© Getty Images
Donald Carr played only 2 Tests for England  © Getty Images

History will remember Donald Carr more as an administrator than as a cricketer. Carr played only two Tests, and did not do too poorly. Unfortunately, he stood in for Nigel Howard in the second of these, at Madras, and had the misfortune of becoming the first captain from any country to lose a Test against India. Carr scored 14, 76, 40, and 5, and claimed 2 wickets from his 2 outings: while he did not exactly take the world by storm, he probably deserved more chances. However, he peaked in the 1950s, which was probably England’s strongest decade in the previous century; he was not good enough to displace some of England’s all-time greats.

Carr was first the cricketer born in Germany (Paul Terry is the only other one till date), and the second in mainland Europe (after ‘Buster’ Nupen, Norway). His father John, born in Tamil Nadu, was in The British Army, and even played for MCC. Donald’s elder brothers Douglas and David also played cricket at various levels in Derbyshire, but could never make it to the First-Class level.

He went to Repton School, and later, to Worcester College, Oxford. He was a double-blue in cricket and football. In fact, Donald Carr was more than useful footballer, playing the FA Amateur Cup for Pegasus twice, in 1951 and 1953. Donald’s son John would later follow his father’s footsteps to Worcester College, Oxford, but would end up playing for Middlesex.

He played 446 First-Class matches, 336 of which were for Derbyshire. While his gutsy batting fetched him 19,257 runs at 29, his left-arm spin amounted to 328 wickets at 35. An outstanding close-in fielder, he also took 500 catches. His 404 catches for Derbyshire have been bettered by only Derek Morgan.

He also led Derbyshire in 226 of these matches. His finest performance with bat also came in that season, against Kent, when he scored 156 (in a team total of 257) and 109 (out of 191), also taking two wickets. He scored 2,165 runs for Derbyshire that season — still a record for the county.

In 1960 he was named Wisden Cricketer of the Year. By that time he was already Secretary of Derbyshire CCC.

Umpire abduction

Unfortunately, despite having a decent (if not impressive) career, Carr the cricketer career will be forever linked to the Idris Begh incident of 1955-56. Begh was probably not the most unbiased umpire in history (Omar Kuerishi called him Pakistan’s “secret weapon”), but he was certainly Pakistan’s foremost umpire of the era.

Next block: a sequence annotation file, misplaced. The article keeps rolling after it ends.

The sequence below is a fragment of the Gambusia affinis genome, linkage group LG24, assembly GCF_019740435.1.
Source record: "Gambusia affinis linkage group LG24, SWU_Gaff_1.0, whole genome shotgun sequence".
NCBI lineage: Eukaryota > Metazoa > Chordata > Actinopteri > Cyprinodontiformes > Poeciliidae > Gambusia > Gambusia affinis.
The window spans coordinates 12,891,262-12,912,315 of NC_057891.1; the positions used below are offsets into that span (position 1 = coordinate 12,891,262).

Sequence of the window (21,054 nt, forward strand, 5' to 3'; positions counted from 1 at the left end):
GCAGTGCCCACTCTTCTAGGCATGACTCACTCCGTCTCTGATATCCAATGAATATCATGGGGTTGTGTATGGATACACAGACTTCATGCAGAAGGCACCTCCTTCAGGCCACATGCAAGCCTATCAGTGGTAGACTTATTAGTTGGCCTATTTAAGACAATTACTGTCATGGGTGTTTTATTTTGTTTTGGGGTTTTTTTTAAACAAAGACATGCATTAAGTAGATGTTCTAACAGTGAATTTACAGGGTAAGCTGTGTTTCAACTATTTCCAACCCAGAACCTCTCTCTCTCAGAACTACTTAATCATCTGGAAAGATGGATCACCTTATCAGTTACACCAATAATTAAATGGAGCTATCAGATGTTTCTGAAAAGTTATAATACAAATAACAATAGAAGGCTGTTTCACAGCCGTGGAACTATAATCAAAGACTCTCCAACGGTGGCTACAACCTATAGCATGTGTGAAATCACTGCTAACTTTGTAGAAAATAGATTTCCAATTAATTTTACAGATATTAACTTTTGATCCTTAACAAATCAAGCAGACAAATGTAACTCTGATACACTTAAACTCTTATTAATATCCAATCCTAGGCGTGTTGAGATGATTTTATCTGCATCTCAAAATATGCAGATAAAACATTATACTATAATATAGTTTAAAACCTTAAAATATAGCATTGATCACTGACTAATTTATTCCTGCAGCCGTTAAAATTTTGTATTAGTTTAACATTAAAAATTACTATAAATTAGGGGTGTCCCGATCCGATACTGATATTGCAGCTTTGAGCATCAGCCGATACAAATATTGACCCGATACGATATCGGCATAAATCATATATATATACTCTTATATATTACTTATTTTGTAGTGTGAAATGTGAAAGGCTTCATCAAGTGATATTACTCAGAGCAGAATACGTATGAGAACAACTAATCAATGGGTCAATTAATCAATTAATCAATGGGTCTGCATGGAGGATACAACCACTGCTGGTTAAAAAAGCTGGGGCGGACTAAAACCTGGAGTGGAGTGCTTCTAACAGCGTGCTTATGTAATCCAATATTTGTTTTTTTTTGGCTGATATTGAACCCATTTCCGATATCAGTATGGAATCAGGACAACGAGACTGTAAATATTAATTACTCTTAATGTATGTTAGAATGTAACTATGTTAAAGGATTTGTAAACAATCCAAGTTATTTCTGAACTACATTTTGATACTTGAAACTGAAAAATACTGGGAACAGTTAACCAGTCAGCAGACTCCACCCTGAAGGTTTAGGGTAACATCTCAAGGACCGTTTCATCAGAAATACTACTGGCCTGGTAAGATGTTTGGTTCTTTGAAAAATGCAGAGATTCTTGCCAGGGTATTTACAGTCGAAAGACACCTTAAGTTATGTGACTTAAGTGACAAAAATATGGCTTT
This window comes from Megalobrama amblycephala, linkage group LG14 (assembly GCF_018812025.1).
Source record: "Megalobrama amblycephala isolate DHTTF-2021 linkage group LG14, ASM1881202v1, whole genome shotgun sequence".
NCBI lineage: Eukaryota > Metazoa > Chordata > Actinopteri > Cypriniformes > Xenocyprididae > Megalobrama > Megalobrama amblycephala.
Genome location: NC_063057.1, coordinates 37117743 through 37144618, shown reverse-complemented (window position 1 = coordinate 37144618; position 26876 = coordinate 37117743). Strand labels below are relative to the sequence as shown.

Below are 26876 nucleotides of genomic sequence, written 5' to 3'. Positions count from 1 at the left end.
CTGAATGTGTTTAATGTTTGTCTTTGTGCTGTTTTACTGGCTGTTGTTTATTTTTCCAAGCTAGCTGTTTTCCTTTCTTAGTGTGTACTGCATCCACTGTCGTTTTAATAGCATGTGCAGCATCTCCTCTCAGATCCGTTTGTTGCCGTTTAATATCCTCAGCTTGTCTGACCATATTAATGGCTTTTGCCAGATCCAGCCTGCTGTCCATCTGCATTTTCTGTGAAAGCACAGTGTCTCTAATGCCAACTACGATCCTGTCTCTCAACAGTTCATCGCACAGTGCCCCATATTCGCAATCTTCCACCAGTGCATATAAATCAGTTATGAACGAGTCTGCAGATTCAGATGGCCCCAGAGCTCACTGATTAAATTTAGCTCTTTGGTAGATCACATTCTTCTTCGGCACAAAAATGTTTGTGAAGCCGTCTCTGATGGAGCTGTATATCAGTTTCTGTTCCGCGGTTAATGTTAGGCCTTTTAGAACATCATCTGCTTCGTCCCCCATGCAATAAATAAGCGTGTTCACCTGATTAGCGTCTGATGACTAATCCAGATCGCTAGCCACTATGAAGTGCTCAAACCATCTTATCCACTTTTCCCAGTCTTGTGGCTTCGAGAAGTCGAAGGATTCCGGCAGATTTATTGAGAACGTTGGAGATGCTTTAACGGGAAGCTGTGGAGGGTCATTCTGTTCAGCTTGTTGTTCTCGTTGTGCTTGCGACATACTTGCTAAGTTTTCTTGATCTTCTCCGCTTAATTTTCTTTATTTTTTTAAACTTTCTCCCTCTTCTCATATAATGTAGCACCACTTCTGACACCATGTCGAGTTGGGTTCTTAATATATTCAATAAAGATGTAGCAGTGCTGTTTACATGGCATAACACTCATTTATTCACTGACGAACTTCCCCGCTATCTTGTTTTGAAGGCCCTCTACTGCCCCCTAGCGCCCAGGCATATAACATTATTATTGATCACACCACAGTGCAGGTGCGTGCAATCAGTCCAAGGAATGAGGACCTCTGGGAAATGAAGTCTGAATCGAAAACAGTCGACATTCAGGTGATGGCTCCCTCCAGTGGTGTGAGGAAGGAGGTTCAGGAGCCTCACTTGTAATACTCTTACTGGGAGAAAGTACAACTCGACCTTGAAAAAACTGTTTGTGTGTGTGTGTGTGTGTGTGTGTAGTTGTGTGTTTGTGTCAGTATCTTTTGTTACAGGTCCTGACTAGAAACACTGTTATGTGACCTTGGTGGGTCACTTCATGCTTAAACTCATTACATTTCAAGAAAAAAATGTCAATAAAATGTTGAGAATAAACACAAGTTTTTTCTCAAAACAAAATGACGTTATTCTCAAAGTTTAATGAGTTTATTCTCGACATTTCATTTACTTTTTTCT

But Carr’s men, who were out there for an unofficial ‘Test’ series, should have shown more restraint. The series was significant in more ways than one, for the experience would help stalwarts like Ken Barrington, Brian Close, Fred Titmus, and Tony Lock. Also in the party was the wonderfully named William Herbert Hobbs Sutcliffe, son of the Yorkshire master.

Unfortunately, Carr and his men got a bit too carried away after some decisions that did not go their way. So a group, presumably under the influence of alcohol, knocked on the door of Begh’s hotel room brandishing water pistols; they abducted Begh in a tonga; the rest of the evening was, well, not one hundred per cent non-violent.

Several telegrams were exchanged between MCC and the Pakistan Board. MCC held Carr, captain of the side, responsible, but he was not penalised.

The second innings

Carr became MCC Secretary in 1962, holding the post for 12 years. He was also TCCB Secretary from 1973 to 1986. These were tumultuous times for England cricket, which he handled with supreme efficiency.

He was responsible for, for example, the committee that left out Basil D’Oliveira before including him — and indirectly leading to South Africa’s ban from sport. He also stood firm during Kerry Packer’s World Series Cricket, never letting England cricket lose focus; neither did he let things go overboard during the South African rebel tours.

He was later appointed an ICC match referee, officiating in the early 1990s.

(Abhishek Mukherjee is the Chief Editor at CricketCountry and CricLife. He blogs here and can be followed on Twitter here.)